Having an aging parent is hard enough but with more and more families becoming global nomads and living abroad when an aging parent needs help the issue is compounded. As the month of July is over half over, I am painfully aware that I will not be seeing my Mom again this summer.
When to get your aging parent help
Look for the small things that give you a clue on how her daily life is going. We knew Mom needed more help when we went home for a summer holiday and her coffee pot was a real mess. Mom was the type of person who drank hot coffee for breakfast, had a coffee at mid-morning, coffee with lunch and coffee in the afternoon. It had to be hot and it had to be black. Her coffee pot was dirty and the coffee grinds were on the burner, the side of the pot and inside her coffee cups. Mom’s eyesight had gotten worse and no one had noticed.
Getting someone in to help clean was not news that Mom wanted to hear at first. We were lucky. We had to set up housecleaning and manage it from 8,000 miles away. The caretaker was used to working with the older population so she easily billed us for her services once a month as we were able to pay her directly from our overseas account so Mom was not involved in the money transactions. The biggest benefit was this lady was an honest and caring individual so Mom actually got way more support than we paid for. A blessing for so many people who find themselves living far away from an ageing parent.
As the author of “Emotional Resilience and the Expat Child” I am well aware of the issues young families have had living apart from their extended families and grandparents but now as many of this same group of people are having aging parents, I am finding that it is all too common to have to seek additional support for their own parents since they live so far away.
When the unexpected happens
Illness never happen when you are around for the holidays. They strike unexpectedly. I am amazed how many of my friends spent wonderful holidays with family, then traveled around to world to get to their home. Only to get back on a plane and head back to their parent’s house for an emergency visit. I wonder if a broken heart factors into these illnesses and deaths.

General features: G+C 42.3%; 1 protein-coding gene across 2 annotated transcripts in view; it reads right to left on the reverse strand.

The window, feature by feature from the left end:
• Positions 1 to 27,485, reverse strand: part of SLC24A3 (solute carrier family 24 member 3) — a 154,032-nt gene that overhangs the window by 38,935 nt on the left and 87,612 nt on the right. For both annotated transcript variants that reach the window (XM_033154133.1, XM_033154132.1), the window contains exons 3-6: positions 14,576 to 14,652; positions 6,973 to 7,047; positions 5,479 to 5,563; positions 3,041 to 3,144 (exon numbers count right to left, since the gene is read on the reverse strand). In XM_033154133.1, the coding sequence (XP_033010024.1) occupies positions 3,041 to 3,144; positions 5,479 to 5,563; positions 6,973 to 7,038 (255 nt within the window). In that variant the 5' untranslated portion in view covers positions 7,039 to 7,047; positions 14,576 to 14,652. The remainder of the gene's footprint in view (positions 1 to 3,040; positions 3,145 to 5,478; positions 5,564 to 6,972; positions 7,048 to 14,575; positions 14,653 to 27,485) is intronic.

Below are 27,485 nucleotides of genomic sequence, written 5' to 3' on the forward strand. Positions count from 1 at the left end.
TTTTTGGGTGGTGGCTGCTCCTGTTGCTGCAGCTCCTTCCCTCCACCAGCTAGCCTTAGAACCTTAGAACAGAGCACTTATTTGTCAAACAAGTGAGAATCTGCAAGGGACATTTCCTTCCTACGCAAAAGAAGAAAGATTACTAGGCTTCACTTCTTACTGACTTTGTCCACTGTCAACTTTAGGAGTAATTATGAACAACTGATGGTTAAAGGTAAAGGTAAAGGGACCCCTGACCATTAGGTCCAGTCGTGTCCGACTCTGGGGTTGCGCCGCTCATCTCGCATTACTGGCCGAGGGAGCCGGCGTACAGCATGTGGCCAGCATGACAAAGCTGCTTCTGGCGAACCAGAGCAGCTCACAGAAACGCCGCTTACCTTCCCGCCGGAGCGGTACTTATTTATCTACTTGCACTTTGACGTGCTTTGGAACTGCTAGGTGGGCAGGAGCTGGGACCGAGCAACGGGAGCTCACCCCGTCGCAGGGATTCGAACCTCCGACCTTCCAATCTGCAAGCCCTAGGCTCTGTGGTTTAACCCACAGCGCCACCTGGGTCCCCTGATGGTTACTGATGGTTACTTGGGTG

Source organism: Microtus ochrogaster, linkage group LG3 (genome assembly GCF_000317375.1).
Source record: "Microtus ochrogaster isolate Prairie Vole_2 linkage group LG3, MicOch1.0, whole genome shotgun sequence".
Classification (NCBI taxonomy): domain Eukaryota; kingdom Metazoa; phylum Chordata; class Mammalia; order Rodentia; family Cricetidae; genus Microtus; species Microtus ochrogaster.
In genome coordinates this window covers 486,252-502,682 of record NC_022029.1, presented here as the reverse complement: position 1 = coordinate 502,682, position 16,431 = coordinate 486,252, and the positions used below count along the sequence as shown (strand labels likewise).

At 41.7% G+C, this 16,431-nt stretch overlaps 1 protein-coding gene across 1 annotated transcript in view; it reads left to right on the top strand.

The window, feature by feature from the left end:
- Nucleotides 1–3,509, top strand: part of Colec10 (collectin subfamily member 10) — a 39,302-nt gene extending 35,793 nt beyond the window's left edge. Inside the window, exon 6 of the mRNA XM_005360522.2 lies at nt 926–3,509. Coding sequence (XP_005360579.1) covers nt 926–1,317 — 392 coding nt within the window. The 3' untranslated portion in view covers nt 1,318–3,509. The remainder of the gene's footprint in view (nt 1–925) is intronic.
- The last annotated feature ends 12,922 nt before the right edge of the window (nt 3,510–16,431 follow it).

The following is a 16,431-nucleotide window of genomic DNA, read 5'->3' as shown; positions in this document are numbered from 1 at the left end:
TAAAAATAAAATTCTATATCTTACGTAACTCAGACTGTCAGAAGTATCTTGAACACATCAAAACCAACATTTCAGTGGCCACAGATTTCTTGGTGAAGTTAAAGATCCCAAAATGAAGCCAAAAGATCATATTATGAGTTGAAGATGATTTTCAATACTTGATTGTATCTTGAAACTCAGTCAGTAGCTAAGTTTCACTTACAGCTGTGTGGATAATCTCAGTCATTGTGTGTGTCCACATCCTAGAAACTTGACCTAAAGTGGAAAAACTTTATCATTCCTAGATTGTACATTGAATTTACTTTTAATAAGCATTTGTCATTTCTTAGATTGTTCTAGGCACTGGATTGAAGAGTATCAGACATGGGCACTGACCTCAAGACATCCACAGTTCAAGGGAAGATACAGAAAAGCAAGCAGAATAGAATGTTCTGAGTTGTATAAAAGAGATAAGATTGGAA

My mother has recently had to move to a full time nursing facility because she broke her back. I was recently back home to visit mom and wrote a blog about her community exercise that we got to watch. (DÉJÀ VU: DODGE BALL MAKES ME QUIVER)
After several times of a ball to human interaction, my Mom was not so lucky. The recreational director even called out her name before she threw the beach ball but wham, the ball hit my Mom directly on the face. With her glasses askew, the ball bounced off her face, hit her chest, then rolled down to the floor. With one gallant last try my Mom flung out her foot and made contact with the big beach ball. The ball sailed across the community center out of the circle of chairs and wheelchairs. Mom would not be doing these exercises if she was still living in her own home.
Enjoy and share the positive things
Is it mentally harder to go from the bad to the good? Do you always ask your aging parent, “How are you feeling?”. Why not start with a positive! “Mom, your eyes are really looking great today.” Most people do not convert from one frame of mind to another very well.
Last night I went to a local talk called “Getting Stuck in the Negatives (and How to Get Unstuck)” by Dr. Alison Ledgerwood from UC Davis. She joined the Department of Psychology at UC Davis in 2008 after completing her PhD in social psychology at New York University. She is interested in understanding how people think, and how they can think better. Her research, which is funded by the National Science Foundation, investigates how certain ways of thinking about an issue tend to stick in people’s heads.
Why do bad things seem to stick in our minds so much longer than the good things? Is there anything we can do about it? Dr. Ledgerwood’s behavioral science research suggests that negative thoughts are cognitively “stickier” than positive ones— but with some effort, it seems we can retrain our brains to focus on the upsides.
Once we think about something as a “loss”, it seems to stick with us longer. I will continue to send my mother cards and notes sharing the positives in her life. If I can’t physically be there, I can be there with positive words of gratitude.
Expats are experts at this
How do we reach beyond our current experience? One of the most basic challenges that people face in everyday life is how to cross gaps—gaps that separate self from other, now from future, here from there, and us from them. Even the simplest activities, like having a conversation or planning what to do next week, would be impossible if it were not for the human capacity to get unstuck from current experience and relate to other people, future time points, and distant contexts. (according to Dr. Ledgerwood)
I agree. Expats face challenges every day on how to cross gaps in their lives. Communication is always an easy one to see and the possibility to negotiate this is easy for some. Hard for others. I am the mono-cultural one tounge type person. My TCK has the ability to pick up the local street slang in a new country the first week we are there. He then blossoms into an almost fully understandable speaker within a few months. He even has the ability to sometimes pick up other words in other languages because his friends come from a variety of places around the world.
Dr. Ledgerwood’s research centers around the social psychological tools that humans have developed to help them reach across these distances.